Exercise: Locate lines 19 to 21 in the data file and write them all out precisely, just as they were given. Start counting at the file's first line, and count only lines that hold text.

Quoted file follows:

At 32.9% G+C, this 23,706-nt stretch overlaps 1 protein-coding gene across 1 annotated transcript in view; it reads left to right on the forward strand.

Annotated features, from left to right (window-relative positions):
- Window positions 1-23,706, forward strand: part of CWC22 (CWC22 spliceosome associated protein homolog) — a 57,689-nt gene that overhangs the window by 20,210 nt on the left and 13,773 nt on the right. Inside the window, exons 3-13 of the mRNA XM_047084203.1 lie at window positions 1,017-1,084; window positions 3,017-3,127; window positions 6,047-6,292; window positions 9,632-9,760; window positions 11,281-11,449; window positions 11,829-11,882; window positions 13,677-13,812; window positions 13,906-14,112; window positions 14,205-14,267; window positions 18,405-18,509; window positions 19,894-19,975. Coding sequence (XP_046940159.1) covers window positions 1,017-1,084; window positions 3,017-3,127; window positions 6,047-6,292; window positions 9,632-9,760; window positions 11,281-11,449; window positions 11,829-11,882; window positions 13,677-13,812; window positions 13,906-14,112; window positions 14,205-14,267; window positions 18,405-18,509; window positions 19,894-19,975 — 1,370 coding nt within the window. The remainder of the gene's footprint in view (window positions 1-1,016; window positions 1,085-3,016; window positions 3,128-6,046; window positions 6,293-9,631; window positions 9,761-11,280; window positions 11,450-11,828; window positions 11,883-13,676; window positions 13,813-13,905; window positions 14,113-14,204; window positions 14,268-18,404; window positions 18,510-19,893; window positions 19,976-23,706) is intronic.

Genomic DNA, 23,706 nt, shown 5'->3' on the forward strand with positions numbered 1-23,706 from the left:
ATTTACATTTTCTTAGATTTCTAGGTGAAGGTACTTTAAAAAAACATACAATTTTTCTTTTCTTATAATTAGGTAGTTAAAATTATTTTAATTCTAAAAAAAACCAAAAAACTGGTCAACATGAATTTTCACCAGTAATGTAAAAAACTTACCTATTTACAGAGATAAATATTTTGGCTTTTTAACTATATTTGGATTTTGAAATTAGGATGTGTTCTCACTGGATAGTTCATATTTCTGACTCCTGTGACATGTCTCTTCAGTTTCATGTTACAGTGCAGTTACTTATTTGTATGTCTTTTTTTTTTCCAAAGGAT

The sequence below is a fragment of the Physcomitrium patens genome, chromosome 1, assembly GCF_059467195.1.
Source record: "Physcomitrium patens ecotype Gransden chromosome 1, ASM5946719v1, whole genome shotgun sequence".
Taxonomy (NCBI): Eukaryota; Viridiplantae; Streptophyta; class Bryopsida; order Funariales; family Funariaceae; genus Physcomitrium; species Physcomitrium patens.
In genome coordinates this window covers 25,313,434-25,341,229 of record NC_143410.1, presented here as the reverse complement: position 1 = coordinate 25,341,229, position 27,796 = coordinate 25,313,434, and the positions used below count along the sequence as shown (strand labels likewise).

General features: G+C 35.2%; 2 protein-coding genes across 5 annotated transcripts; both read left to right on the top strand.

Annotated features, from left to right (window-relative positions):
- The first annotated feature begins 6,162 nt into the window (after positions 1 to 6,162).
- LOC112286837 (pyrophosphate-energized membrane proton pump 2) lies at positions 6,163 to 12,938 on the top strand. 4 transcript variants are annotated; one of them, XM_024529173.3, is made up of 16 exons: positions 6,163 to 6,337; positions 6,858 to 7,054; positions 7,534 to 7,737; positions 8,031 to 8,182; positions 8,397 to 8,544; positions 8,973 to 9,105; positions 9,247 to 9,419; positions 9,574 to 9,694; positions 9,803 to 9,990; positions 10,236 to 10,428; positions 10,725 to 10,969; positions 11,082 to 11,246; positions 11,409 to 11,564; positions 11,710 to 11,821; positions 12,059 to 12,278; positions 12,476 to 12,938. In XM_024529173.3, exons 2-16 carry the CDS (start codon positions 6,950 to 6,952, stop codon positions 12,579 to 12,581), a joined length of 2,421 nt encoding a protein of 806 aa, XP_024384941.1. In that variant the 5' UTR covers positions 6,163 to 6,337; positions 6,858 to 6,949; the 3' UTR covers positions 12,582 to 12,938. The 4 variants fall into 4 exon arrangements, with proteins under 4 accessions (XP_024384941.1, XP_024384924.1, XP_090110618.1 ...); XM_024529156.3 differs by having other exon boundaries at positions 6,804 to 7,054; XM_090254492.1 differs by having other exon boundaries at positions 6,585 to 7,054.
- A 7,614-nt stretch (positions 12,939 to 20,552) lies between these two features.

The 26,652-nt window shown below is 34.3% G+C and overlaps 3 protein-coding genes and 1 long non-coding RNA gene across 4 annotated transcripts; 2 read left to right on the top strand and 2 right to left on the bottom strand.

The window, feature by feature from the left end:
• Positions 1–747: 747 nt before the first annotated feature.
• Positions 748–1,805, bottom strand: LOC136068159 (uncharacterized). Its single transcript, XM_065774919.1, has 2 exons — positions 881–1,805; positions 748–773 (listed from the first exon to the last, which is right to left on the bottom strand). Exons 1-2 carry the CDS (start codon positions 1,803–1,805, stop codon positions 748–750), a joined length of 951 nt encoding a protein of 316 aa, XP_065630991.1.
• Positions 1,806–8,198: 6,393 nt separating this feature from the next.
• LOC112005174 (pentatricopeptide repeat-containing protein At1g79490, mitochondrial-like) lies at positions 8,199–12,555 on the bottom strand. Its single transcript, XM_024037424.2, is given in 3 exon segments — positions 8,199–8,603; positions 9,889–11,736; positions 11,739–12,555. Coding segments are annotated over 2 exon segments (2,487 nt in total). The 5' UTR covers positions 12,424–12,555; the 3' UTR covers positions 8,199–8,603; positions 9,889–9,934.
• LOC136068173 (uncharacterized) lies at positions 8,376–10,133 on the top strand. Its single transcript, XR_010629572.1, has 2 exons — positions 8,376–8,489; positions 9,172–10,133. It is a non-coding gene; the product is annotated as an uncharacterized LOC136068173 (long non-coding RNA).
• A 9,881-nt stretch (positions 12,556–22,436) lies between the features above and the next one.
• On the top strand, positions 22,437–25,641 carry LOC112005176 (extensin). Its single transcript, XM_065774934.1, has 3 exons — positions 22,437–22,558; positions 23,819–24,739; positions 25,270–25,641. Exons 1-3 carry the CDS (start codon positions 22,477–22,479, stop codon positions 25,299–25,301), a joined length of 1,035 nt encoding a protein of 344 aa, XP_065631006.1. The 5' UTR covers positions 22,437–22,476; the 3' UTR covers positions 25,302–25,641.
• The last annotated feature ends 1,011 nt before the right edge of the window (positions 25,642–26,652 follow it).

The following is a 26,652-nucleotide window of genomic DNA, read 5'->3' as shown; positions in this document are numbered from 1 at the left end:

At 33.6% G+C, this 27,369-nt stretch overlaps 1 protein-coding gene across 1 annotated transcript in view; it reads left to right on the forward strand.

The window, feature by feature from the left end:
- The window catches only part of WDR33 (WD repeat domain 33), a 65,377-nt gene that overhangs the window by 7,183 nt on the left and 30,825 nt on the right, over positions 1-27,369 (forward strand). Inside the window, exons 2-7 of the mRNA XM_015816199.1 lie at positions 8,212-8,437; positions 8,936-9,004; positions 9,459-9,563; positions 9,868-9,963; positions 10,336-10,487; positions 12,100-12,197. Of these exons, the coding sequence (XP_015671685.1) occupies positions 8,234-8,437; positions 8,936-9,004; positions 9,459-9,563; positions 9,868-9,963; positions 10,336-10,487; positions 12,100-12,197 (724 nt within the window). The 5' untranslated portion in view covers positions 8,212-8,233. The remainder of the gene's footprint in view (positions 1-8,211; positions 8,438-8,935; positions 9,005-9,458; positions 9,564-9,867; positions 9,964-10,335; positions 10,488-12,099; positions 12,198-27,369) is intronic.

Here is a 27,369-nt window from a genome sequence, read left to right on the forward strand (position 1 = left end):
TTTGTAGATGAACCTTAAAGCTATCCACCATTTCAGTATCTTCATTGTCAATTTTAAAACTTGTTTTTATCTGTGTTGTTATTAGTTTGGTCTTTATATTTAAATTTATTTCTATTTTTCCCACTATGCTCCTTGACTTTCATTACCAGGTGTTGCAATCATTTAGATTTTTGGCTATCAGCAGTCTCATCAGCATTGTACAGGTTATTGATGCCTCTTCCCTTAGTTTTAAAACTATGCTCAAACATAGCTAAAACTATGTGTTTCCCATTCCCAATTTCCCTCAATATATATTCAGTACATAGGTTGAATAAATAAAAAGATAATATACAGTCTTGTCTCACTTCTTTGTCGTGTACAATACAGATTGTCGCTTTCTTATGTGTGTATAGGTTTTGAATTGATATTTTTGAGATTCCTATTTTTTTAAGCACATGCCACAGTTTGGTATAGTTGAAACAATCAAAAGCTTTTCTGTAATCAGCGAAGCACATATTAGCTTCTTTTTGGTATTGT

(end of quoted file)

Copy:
• Positions 1,806–8,198: 6,393 nt separating this feature from the next.
• LOC112005174 (pentatricopeptide repeat-containing protein At1g79490, mitochondrial-like) lies at positions 8,199–12,555 on the bottom strand. Its single transcript, XM_024037424.2, is given in 3 exon segments — positions 8,199–8,603; positions 9,889–11,736; positions 11,739–12,555. Coding segments are annotated over 2 exon segments (2,487 nt in total). The 5' UTR covers positions 12,424–12,555; the 3' UTR covers positions 8,199–8,603; positions 9,889–9,934.
• LOC136068173 (uncharacterized) lies at positions 8,376–10,133 on the top strand. Its single transcript, XR_010629572.1, has 2 exons — positions 8,376–8,489; positions 9,172–10,133. It is a non-coding gene; the product is annotated as an uncharacterized LOC136068173 (long non-coding RNA).